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Together with many other stories of Jews settled in Spain in the begining of the 20th century, the memories of Werner Barasch and Jacob Neeman reveal the darks and lights of Francoism and its relation to Nazism during the years of the Second World War

Werner Barasch (Breslau, Poland, 1919 – Santa Cruz, USA, 2008) and Jacob Neeman (Sieradz, Poland, 1884 – Hadera, Israel, 1982) survived the Holocaust crossing the Pyrenees. Before gaining freedom they were imprisoned by Spanish authorities at La Model prison in Barcelona and sent to the Francoist concentration camp of Miranda de Ebro. Barasch was detained by the Spanish police at the Catalan-French border and accused of clandestine border crossing and smuggling money. Neeman would be arrested by the secret police in his hotel room in Barcelona. 

In the book “Fugitives”, Werner Barasch reminds the prison La Model as a hot and crowded place, with over 10,000 inmates at that time. Jacob Neeman arrived in Barcelona in August 1942 after escaping the Nazi assault against foreign Jews living in the south of France. His wife was arrested and deported to the Auschwitz extermination camp. Neeman left Aulus-les-Bains (Ariège) and went to Andorra from where he managed to reach Barcelona. From La Model prison he was transferred to the Miranda de Ebro (Burgos) concentration camp. His story is now being recovered by the historian Josep Calvet.

Not all Jews who crossed the Pyrenees by that time had the same fate. Some were returned to France by the Francoist authorities and later deported to Nazi camps. Others were detained at the border and handed over directly to Nazi authorities. Together with other stories of many Jews settled in Spain, these memories reveal the darks and lights of Francoism and its relation to Nazism during the years of the Second World War.

Related content: Online exhibition “Barcelona, a shelter for the Jews

Marianne Hirsch and Géraldine Schwarz represent two generations of Holocaust-related families. Both are among the main voices on memory (and post-memory) studies. They recently collaborated with the EUROM, both in the Observing Memories magazine and in the annual meeting Taking Stock of European policies on memory.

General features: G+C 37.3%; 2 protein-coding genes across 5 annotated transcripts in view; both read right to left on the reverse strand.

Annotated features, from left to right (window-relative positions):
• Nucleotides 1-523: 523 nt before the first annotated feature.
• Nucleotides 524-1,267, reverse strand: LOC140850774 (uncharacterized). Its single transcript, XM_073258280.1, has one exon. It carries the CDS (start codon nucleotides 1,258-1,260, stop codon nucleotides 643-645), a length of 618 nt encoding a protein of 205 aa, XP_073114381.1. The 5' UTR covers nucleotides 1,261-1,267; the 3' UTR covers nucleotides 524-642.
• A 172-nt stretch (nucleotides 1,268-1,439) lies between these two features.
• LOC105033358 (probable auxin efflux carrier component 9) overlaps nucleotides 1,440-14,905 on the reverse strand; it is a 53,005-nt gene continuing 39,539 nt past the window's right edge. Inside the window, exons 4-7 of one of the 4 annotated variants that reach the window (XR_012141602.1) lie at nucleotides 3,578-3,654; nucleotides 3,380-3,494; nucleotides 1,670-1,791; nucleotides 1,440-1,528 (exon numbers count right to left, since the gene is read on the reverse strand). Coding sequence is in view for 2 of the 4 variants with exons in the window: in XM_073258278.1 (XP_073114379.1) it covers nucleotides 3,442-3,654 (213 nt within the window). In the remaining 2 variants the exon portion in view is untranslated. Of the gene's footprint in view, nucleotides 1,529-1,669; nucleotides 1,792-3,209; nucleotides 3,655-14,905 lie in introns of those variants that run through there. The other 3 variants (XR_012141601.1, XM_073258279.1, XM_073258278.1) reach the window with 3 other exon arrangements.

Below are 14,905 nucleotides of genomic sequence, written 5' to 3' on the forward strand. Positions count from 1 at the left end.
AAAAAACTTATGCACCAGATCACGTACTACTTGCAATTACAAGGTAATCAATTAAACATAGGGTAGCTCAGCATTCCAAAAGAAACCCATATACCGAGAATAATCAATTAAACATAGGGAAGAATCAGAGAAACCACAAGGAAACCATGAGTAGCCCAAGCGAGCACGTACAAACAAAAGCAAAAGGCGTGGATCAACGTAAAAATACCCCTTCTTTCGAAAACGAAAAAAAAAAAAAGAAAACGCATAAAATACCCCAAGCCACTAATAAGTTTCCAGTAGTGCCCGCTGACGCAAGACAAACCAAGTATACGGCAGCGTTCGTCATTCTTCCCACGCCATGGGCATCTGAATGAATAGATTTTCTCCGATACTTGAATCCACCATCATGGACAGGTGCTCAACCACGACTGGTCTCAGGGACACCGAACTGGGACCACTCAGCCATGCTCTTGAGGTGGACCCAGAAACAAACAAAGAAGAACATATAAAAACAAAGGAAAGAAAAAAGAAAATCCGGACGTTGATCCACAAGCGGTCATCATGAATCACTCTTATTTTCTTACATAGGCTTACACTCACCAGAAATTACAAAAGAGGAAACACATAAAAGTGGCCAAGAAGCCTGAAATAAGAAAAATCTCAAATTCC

Hirsch is a daughter of Holocaust survivors who lived in Czernowitz, currently in Ukraine and formerly in Romania. In the edge of Europe, she says. Her family could escape the genocide and live in the same town until 1961, the year of the building of the Berlin Wall when they immigrated to the United States fleeing the Soviet regime. Marianne Hirsh was a teenager.

Later on, she realized that her parents’ memory of the Second World War was more powerful than her own childhood memories, so she began to write and investigate the concept of post-memory. “In fact, what they handed out for me was a memory of Europe, a Europe that was their horizon of culture, of cosmopolitanism, of cohabitation, of freedom”, she says.

Géraldine Schwarz’s grandfather Carl Schwarz was a member of the Nazi Party in the 1930s. Not really an active member, she explains in her book, but a “mitläufer” – a bystander or an implicated – one following the current. She never met him but found his story in letters, pictures and documentation.

She also found out that she had Jews ascendants who asked for reparation, and that her father and her aunt – sister and brother, son and daughter – did not share the same views and emotions when confronted with their parents’ past. Born in a French-German family in 1968, the year that changed the world, Schwarz sees herself as a result of the German-French reconciliation. “My grandparents are ghosts for me, so I don’t have the problem of loyalty, of filtering my perception by personal memories with them. However, I feel even more responsible for that. Memory is a living organism that evolves over time.

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